Beagle Channel, South Atlantic & New Island

Steve Morello, Naturalist/Certified Photo Instructor

  • Daily Expedition Reports
  • 26 Oct 2019

Beagle Channel, South Atlantic & New Island, 10/26/2019, National Geographic Explorer

  • Aboard the National Geographic Explorer
  • Antarctica

During the night we quietly sailed through the Beagle Channel, and in the early hours of the morning headed through the Le Maire Strait before setting our course for the Falkland Islands. We progressed from calm waters to the jousty strait and then into a head-on sea that got progressively worse for the rest of the day. Well not quite, in the late afternoon the winds dropped and soon the sea conditions began to abate. By dinner time, we were approaching the Falkland Islands, our first landfall being New Island. As with many of the westernmost islands, here the west coast is often made up of dramatic cliffs which gradually slope towards the eastern shoreline, which is often a beautiful, pale yellow quartzite sandy beach. By the end of dinner we were safely anchored off tomorrow’s landing beach and this would mean we could all settle in for a quiet night.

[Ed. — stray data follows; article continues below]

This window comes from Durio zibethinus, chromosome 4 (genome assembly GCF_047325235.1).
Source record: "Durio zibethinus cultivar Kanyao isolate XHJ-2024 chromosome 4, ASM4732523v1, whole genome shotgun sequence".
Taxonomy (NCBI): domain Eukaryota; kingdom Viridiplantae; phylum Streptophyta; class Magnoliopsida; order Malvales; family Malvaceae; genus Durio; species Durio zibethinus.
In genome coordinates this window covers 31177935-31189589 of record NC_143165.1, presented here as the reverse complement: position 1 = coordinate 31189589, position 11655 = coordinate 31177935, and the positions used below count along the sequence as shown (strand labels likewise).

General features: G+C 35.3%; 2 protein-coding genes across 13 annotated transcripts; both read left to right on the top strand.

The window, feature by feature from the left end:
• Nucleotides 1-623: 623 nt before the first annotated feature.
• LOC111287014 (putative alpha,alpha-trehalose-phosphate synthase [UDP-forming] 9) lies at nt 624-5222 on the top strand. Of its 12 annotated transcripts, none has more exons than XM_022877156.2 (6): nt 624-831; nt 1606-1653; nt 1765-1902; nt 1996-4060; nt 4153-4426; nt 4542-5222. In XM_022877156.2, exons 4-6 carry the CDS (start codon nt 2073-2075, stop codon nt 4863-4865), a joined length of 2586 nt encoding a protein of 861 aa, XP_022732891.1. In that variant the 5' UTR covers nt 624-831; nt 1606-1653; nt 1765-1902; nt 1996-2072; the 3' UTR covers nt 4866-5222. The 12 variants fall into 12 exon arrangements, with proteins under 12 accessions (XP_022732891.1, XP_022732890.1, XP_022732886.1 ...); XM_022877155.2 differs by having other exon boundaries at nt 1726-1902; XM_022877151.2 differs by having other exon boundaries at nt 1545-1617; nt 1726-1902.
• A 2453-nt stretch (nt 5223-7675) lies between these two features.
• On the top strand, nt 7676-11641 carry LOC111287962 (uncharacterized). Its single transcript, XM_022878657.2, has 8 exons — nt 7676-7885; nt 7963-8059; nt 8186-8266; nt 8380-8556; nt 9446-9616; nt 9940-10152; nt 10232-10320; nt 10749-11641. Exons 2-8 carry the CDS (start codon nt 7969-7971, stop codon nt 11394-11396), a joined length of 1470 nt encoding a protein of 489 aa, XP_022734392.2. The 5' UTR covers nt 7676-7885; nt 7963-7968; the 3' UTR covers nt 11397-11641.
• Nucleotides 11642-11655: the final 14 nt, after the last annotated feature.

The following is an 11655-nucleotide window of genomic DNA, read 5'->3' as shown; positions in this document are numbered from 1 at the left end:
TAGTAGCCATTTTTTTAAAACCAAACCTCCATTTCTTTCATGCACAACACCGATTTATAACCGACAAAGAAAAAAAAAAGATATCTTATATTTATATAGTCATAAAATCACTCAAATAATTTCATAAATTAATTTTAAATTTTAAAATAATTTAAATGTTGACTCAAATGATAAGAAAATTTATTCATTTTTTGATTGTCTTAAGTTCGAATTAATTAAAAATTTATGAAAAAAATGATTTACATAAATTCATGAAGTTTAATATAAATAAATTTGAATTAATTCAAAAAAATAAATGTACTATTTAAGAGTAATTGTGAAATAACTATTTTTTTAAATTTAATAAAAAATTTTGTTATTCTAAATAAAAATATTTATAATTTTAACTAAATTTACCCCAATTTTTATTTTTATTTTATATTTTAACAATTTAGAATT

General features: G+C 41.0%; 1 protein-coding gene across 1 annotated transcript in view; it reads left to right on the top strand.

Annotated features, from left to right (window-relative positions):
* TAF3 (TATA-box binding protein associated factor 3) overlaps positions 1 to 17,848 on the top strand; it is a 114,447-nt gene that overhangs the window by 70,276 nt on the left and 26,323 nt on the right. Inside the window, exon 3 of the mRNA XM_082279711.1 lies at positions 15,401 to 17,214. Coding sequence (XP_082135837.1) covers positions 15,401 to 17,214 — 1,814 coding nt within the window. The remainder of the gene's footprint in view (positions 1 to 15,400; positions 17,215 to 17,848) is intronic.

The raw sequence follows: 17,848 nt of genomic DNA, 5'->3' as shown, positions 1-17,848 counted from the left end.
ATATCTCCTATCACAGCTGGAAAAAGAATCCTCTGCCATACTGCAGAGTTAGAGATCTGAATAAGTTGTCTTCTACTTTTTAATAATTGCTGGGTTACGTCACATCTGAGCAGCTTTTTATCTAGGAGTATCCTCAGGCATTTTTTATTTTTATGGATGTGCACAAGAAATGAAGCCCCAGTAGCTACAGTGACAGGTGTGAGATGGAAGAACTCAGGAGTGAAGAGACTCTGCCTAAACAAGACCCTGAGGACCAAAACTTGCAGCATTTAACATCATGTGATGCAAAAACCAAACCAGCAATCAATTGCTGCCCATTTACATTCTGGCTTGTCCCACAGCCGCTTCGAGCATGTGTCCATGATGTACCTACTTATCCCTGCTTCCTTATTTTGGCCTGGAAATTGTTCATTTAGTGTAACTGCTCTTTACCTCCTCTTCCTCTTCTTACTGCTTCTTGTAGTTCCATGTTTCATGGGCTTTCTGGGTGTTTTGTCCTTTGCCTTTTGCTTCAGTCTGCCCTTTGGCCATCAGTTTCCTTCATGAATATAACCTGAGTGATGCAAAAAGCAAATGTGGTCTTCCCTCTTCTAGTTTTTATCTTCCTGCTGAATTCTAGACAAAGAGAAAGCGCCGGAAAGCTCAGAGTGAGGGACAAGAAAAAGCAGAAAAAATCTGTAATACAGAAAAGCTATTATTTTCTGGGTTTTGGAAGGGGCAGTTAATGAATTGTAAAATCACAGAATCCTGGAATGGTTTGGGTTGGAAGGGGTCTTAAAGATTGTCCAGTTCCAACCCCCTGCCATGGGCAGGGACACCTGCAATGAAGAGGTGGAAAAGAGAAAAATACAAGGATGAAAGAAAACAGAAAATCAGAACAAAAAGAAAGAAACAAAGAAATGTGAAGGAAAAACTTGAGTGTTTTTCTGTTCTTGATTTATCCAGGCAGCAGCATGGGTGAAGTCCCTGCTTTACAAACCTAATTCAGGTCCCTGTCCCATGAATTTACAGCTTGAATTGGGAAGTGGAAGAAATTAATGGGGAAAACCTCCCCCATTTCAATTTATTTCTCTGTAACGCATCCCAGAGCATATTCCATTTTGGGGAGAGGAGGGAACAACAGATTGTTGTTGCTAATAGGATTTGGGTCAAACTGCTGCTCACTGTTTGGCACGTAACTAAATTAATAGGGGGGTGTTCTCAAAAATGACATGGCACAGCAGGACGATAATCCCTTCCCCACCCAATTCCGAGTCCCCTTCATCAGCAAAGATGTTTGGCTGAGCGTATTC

However, this is only part of the story for there were seabirds galore as well as a number of marine mammals spotted on the crossing. We saw fin whales, a solitary humpback whale as well as sea lions and dolphins. But it was undoubtedly the pelagic seabirds that most captivated us as they showed off their utter mastery of the conditions.

The giants of the Southern Ocean were seen all day, wandering albatross as well as northern and southern royal albatross. We tried to get our heads around the fact that all the royal abatross were hatched and reared in New Zealand! Plus, other seabirds were regularly seen throughout the day: pintado petrels, southern giant petrels, southern fulmars, many sooty shearwaters, as well as the small storm petrels.

During the day there was a chance to meet the expedition team as well as several presentations, giving all aboard excellent opportunities to get to know the places we will be visiting a little better.

As the ship lay quietly at anchor under the beautiful evening sunlight we headed for our beds looking forward to the adventures that await us tomorrow.

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